Operation of fighter and trainer aircraft in hot climates can impose significant heat strain on aircrew members. Until now, commanders have lacked practical guidance for aircrew thermal protection. A primary obstacle has been the paucity of data relating cockpit conditions to ground weather, but that gap is now being filled. A review of existing heat-stress indices revealed that none of them met the criteria for operational practicality. The Wet Bulb Globe Temperature (WBGT) Index was selected as a starting point because of the large data base already available. A new scheme was then developed, the Fighter Index of Thermal Stress (FITS), which uses recently acquired cockpit data to generate predictive equations. The final product is a single table from which base personnel, using only conventional weather data (ambient air temperature and relative humidity), can read FITS values. Normal, Caution and Danger Zones are designated on the chart, based upon estimates of aircrew physiological status and the need to avoid significant performance decrements. Appropriate protection procedures are recommended for each zone.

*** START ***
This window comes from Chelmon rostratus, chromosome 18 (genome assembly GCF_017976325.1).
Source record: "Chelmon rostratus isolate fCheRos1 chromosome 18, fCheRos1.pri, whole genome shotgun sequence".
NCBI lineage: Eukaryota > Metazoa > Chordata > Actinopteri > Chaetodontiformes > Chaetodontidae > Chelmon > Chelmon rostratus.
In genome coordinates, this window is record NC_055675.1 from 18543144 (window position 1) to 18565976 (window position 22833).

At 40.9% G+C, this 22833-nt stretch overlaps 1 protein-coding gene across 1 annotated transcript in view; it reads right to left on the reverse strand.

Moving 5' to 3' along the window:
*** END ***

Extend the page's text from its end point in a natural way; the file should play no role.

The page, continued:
|Original language||English (US)|
|Journal||[No source information available]|
|State||Published - Jan 1 1978|
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